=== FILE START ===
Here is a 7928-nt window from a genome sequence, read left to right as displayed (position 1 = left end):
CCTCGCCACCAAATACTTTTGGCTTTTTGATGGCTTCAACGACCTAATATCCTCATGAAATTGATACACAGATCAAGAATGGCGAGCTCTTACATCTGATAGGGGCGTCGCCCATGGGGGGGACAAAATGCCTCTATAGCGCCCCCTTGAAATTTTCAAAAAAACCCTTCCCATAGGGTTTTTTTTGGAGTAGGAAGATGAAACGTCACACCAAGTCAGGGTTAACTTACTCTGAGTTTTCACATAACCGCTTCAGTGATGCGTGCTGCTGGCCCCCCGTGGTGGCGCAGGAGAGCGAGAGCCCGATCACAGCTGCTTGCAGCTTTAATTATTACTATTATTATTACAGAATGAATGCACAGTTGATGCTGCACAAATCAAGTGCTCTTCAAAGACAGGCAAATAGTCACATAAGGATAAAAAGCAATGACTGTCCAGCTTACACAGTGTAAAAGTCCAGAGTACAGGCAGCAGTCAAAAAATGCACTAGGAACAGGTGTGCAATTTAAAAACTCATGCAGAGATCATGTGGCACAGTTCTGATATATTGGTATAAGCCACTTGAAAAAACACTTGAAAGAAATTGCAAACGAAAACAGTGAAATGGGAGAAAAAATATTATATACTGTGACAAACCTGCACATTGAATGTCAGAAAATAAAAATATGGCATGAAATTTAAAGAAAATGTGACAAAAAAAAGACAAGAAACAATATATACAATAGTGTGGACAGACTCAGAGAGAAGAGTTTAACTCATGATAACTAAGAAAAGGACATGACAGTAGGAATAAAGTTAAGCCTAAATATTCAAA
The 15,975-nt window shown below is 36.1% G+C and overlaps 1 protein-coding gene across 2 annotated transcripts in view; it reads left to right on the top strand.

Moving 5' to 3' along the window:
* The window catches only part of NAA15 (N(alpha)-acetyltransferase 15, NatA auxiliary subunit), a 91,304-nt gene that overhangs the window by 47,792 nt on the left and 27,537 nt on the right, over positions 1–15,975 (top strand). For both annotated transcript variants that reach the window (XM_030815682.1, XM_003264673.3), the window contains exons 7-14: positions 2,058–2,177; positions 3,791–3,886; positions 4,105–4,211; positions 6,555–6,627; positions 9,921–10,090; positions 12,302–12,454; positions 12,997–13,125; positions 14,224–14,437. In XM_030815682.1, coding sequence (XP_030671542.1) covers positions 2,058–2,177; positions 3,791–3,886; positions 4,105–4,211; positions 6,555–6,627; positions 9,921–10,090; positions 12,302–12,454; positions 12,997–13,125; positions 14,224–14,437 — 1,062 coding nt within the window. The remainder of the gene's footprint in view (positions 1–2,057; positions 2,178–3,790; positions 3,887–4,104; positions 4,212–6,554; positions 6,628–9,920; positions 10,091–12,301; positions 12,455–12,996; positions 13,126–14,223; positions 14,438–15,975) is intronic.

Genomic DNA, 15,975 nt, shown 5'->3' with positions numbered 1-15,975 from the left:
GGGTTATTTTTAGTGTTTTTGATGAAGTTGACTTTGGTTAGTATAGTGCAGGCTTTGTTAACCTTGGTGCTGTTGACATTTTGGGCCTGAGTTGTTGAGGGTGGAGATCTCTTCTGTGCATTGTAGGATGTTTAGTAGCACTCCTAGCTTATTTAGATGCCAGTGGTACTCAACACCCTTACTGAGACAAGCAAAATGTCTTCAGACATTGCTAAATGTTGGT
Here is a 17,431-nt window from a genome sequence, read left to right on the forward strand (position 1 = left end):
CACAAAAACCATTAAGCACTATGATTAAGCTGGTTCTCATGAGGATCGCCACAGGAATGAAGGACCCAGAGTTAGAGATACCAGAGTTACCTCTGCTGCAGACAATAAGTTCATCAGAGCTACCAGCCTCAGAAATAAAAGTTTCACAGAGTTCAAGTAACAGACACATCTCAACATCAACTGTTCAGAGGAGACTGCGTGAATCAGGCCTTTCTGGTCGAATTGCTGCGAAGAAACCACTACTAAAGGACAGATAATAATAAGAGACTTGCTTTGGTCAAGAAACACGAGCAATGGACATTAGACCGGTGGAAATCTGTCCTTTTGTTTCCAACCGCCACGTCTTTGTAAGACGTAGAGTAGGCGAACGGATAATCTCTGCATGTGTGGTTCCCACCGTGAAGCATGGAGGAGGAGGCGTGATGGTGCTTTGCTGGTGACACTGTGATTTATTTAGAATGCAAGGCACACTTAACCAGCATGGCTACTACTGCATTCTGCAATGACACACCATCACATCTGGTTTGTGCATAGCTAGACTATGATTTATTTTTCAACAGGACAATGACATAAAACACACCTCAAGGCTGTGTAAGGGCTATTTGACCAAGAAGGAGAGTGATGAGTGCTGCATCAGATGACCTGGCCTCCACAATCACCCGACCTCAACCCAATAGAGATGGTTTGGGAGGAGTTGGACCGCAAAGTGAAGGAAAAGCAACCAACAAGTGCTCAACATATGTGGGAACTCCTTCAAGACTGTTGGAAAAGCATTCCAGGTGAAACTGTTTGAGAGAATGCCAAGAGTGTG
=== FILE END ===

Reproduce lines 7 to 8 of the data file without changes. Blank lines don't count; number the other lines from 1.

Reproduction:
GGGTTATTTTTAGTGTTTTTGATGAAGTTGACTTTGGTTAGTATAGTGCAGGCTTTGTTAACCTTGGTGCTGTTGACATTTTGGGCCTGAGTTGTTGAGGGTGGAGATCTCTTCTGTGCATTGTAGGATGTTTAGTAGCACTCCTAGCTTATTTAGATGCCAGTGGTACTCAACACCCTTACTGAGACAAGCAAAATGTCTTCAGACATTGCTAAATGTTGGT
Here is a 17,431-nt window from a genome sequence, read left to right on the forward strand (position 1 = left end):